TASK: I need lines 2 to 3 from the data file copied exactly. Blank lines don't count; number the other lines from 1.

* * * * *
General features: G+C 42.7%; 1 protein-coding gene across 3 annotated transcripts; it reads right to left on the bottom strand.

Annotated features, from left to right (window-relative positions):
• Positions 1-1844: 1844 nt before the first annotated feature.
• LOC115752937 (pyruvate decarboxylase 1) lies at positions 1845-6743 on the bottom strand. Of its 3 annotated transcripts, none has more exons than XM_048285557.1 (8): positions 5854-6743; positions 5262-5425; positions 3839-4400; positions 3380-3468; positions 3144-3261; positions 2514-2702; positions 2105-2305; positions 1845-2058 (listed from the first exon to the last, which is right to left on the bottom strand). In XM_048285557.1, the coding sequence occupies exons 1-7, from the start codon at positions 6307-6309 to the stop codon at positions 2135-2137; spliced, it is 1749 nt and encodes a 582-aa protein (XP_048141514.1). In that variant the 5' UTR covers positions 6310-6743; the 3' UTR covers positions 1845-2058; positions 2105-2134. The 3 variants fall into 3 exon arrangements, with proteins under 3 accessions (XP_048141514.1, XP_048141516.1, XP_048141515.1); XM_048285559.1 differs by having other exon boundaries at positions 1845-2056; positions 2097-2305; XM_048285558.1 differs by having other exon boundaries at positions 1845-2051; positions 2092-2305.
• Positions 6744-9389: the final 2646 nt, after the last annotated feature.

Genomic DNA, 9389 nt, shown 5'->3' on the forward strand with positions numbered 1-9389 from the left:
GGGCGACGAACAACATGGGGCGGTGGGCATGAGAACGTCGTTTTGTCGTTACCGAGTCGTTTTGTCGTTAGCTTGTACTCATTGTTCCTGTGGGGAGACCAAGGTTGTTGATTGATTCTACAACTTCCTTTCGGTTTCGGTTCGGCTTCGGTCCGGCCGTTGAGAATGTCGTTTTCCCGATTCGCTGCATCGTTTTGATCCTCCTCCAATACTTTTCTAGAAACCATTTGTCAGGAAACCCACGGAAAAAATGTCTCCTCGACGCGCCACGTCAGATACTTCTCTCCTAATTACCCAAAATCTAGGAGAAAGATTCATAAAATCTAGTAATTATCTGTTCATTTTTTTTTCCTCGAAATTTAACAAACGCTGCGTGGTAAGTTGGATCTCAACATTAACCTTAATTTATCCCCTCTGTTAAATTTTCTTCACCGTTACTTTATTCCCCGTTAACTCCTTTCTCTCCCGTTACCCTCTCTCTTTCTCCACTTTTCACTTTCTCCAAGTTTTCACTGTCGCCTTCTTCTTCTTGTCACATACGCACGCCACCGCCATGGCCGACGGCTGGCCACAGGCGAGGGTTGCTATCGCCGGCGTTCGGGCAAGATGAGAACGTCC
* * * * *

Annotated features, from left to right (window-relative positions):
• Positions 1-1844: 1844 nt before the first annotated feature.